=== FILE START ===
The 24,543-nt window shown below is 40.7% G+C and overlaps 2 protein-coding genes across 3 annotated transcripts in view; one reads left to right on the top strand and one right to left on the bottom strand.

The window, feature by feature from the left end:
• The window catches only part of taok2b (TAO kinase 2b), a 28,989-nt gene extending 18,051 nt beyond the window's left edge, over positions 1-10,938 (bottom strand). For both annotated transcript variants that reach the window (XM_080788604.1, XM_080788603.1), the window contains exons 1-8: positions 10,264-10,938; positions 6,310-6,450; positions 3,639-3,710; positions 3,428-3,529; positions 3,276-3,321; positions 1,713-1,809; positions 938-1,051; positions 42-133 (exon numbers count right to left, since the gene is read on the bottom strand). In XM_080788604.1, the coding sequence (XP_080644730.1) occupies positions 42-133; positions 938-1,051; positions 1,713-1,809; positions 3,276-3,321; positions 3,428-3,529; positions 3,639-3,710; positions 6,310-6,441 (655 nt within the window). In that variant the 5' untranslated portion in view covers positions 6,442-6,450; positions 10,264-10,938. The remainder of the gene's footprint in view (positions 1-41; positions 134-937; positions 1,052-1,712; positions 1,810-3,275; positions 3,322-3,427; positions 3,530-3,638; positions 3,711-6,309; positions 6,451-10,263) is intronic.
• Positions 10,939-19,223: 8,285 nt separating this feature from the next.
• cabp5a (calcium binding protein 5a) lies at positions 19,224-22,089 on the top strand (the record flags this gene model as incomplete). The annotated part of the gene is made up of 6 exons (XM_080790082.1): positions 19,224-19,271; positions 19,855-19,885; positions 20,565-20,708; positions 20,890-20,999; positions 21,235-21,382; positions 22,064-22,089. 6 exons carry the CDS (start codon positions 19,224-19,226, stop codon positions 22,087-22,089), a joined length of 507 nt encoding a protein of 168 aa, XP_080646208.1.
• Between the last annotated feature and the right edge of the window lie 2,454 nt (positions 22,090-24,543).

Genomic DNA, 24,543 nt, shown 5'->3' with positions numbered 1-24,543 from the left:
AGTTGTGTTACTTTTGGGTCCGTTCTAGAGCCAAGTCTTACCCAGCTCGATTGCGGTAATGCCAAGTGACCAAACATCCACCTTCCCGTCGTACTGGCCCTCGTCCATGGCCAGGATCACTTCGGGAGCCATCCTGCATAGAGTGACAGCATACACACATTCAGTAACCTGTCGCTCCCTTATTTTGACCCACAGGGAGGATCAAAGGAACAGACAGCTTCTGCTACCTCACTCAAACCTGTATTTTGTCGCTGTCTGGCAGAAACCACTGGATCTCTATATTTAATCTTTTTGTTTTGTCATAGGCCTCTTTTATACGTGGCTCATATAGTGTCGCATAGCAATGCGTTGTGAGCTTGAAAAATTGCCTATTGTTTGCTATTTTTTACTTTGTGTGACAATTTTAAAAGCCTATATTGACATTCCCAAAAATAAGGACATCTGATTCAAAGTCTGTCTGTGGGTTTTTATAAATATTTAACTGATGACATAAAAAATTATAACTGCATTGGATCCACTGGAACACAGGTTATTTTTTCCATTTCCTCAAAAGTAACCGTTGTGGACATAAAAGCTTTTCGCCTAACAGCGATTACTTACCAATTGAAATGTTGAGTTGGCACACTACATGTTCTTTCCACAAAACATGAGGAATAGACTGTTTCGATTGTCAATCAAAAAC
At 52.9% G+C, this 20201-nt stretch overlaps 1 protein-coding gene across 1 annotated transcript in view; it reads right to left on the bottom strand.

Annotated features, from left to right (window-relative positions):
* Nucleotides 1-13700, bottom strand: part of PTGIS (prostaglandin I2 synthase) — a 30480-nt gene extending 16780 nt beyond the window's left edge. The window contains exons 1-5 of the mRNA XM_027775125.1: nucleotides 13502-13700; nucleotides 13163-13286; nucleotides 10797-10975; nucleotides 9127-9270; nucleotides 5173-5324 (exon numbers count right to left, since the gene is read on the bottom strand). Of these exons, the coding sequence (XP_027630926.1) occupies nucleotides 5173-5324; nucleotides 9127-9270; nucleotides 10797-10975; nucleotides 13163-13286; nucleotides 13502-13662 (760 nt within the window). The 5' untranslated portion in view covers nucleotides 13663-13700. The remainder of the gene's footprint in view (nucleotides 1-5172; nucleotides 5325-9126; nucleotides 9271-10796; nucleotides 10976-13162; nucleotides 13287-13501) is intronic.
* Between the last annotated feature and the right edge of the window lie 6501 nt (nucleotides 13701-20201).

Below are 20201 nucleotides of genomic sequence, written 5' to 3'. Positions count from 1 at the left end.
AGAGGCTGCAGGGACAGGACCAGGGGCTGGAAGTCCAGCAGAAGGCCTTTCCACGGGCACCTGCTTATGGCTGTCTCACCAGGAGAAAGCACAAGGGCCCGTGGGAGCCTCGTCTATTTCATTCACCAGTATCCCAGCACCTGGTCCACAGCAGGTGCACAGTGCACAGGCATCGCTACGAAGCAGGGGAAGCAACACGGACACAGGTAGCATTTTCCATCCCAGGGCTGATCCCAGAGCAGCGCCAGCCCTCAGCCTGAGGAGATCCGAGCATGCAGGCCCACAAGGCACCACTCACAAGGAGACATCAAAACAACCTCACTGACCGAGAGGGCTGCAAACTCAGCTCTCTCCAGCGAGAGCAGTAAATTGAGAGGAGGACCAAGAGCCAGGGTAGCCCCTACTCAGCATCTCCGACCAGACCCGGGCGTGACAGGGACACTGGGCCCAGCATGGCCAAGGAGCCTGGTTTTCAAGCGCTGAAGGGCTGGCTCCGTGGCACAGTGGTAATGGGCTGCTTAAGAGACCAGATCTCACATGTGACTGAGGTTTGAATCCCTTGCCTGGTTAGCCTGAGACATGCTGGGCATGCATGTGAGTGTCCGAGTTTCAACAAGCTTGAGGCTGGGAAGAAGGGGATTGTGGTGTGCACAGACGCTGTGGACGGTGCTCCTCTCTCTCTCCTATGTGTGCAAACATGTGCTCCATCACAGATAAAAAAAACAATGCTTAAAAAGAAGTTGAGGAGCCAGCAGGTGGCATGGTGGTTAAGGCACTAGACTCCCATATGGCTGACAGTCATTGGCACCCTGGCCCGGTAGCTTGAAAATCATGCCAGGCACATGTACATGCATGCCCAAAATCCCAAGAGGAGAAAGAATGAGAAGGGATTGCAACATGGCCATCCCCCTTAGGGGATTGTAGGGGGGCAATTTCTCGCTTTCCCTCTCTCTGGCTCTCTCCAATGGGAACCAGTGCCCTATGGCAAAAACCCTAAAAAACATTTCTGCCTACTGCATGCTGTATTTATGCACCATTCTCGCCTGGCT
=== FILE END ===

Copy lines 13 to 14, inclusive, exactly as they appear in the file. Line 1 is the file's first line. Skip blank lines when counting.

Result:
Below are 20201 nucleotides of genomic sequence, written 5' to 3'. Positions count from 1 at the left end.
AGAGGCTGCAGGGACAGGACCAGGGGCTGGAAGTCCAGCAGAAGGCCTTTCCACGGGCACCTGCTTATGGCTGTCTCACCAGGAGAAAGCACAAGGGCCCGTGGGAGCCTCGTCTATTTCATTCACCAGTATCCCAGCACCTGGTCCACAGCAGGTGCACAGTGCACAGGCATCGCTACGAAGCAGGGGAAGCAACACGGACACAGGTAGCATTTTCCATCCCAGGGCTGATCCCAGAGCAGCGCCAGCCCTCAGCCTGAGGAGATCCGAGCATGCAGGCCCACAAGGCACCACTCACAAGGAGACATCAAAACAACCTCACTGACCGAGAGGGCTGCAAACTCAGCTCTCTCCAGCGAGAGCAGTAAATTGAGAGGAGGACCAAGAGCCAGGGTAGCCCCTACTCAGCATCTCCGACCAGACCCGGGCGTGACAGGGACACTGGGCCCAGCATGGCCAAGGAGCCTGGTTTTCAAGCGCTGAAGGGCTGGCTCCGTGGCACAGTGGTAATGGGCTGCTTAAGAGACCAGATCTCACATGTGACTGAGGTTTGAATCCCTTGCCTGGTTAGCCTGAGACATGCTGGGCATGCATGTGAGTGTCCGAGTTTCAACAAGCTTGAGGCTGGGAAGAAGGGGATTGTGGTGTGCACAGACGCTGTGGACGGTGCTCCTCTCTCTCTCCTATGTGTGCAAACATGTGCTCCATCACAGATAAAAAAAACAATGCTTAAAAAGAAGTTGAGGAGCCAGCAGGTGGCATGGTGGTTAAGGCACTAGACTCCCATATGGCTGACAGTCATTGGCACCCTGGCCCGGTAGCTTGAAAATCATGCCAGGCACATGTACATGCATGCCCAAAATCCCAAGAGGAGAAAGAATGAGAAGGGATTGCAACATGGCCATCCCCCTTAGGGGATTGTAGGGGGGCAATTTCTCGCTTTCCCTCTCTCTGGCTCTCTCCAATGGGAACCAGTGCCCTATGGCAAAAACCCTAAAAAACATTTCTGCCTACTGCATGCTGTATTTATGCACCATTCTCGCCTGGCT